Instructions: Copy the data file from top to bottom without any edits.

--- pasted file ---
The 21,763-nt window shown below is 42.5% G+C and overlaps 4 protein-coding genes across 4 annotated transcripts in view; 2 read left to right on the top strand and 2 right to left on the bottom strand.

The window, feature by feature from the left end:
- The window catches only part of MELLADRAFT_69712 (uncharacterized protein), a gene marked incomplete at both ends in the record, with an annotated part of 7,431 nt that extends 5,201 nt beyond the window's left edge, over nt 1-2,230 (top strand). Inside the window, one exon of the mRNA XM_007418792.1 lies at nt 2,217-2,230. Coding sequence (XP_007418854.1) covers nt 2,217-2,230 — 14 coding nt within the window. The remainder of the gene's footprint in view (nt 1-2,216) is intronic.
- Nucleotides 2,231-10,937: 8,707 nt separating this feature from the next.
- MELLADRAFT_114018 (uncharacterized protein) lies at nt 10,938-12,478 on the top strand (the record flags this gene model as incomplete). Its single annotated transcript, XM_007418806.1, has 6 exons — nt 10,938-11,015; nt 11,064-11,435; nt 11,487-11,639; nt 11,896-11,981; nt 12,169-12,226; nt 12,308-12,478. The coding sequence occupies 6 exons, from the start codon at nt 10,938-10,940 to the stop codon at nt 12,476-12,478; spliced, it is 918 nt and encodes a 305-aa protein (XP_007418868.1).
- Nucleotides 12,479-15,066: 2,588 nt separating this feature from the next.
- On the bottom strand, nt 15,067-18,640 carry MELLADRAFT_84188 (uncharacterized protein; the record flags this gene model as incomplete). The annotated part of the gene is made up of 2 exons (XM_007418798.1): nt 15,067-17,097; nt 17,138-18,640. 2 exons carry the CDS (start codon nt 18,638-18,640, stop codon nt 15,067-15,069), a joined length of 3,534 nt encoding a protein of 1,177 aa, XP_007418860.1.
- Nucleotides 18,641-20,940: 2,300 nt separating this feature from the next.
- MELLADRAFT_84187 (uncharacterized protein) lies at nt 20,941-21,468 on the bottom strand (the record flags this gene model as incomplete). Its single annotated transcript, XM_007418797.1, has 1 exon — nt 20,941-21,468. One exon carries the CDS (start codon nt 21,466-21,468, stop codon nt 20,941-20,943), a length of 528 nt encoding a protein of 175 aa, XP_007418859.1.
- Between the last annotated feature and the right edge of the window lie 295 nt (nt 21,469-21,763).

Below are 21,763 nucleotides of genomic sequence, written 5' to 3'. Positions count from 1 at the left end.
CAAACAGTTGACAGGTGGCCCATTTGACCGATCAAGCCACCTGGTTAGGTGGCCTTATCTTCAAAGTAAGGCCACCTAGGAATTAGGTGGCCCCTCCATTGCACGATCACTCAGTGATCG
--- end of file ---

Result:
The 21,763-nt window shown below is 42.5% G+C and overlaps 4 protein-coding genes across 4 annotated transcripts in view; 2 read left to right on the top strand and 2 right to left on the bottom strand.

The window, feature by feature from the left end:
- The window catches only part of MELLADRAFT_69712 (uncharacterized protein), a gene marked incomplete at both ends in the record, with an annotated part of 7,431 nt that extends 5,201 nt beyond the window's left edge, over nt 1-2,230 (top strand). Inside the window, one exon of the mRNA XM_007418792.1 lies at nt 2,217-2,230. Coding sequence (XP_007418854.1) covers nt 2,217-2,230 — 14 coding nt within the window. The remainder of the gene's footprint in view (nt 1-2,216) is intronic.
- Nucleotides 2,231-10,937: 8,707 nt separating this feature from the next.
- MELLADRAFT_114018 (uncharacterized protein) lies at nt 10,938-12,478 on the top strand (the record flags this gene model as incomplete). Its single annotated transcript, XM_007418806.1, has 6 exons — nt 10,938-11,015; nt 11,064-11,435; nt 11,487-11,639; nt 11,896-11,981; nt 12,169-12,226; nt 12,308-12,478. The coding sequence occupies 6 exons, from the start codon at nt 10,938-10,940 to the stop codon at nt 12,476-12,478; spliced, it is 918 nt and encodes a 305-aa protein (XP_007418868.1).
- Nucleotides 12,479-15,066: 2,588 nt separating this feature from the next.
- On the bottom strand, nt 15,067-18,640 carry MELLADRAFT_84188 (uncharacterized protein; the record flags this gene model as incomplete). The annotated part of the gene is made up of 2 exons (XM_007418798.1): nt 15,067-17,097; nt 17,138-18,640. 2 exons carry the CDS (start codon nt 18,638-18,640, stop codon nt 15,067-15,069), a joined length of 3,534 nt encoding a protein of 1,177 aa, XP_007418860.1.
- Nucleotides 18,641-20,940: 2,300 nt separating this feature from the next.
- MELLADRAFT_84187 (uncharacterized protein) lies at nt 20,941-21,468 on the bottom strand (the record flags this gene model as incomplete). Its single annotated transcript, XM_007418797.1, has 1 exon — nt 20,941-21,468. One exon carries the CDS (start codon nt 21,466-21,468, stop codon nt 20,941-20,943), a length of 528 nt encoding a protein of 175 aa, XP_007418859.1.
- Between the last annotated feature and the right edge of the window lie 295 nt (nt 21,469-21,763).

Below are 21,763 nucleotides of genomic sequence, written 5' to 3'. Positions count from 1 at the left end.
CAAACAGTTGACAGGTGGCCCATTTGACCGATCAAGCCACCTGGTTAGGTGGCCTTATCTTCAAAGTAAGGCCACCTAGGAATTAGGTGGCCCCTCCATTGCACGATCACTCAGTGATCG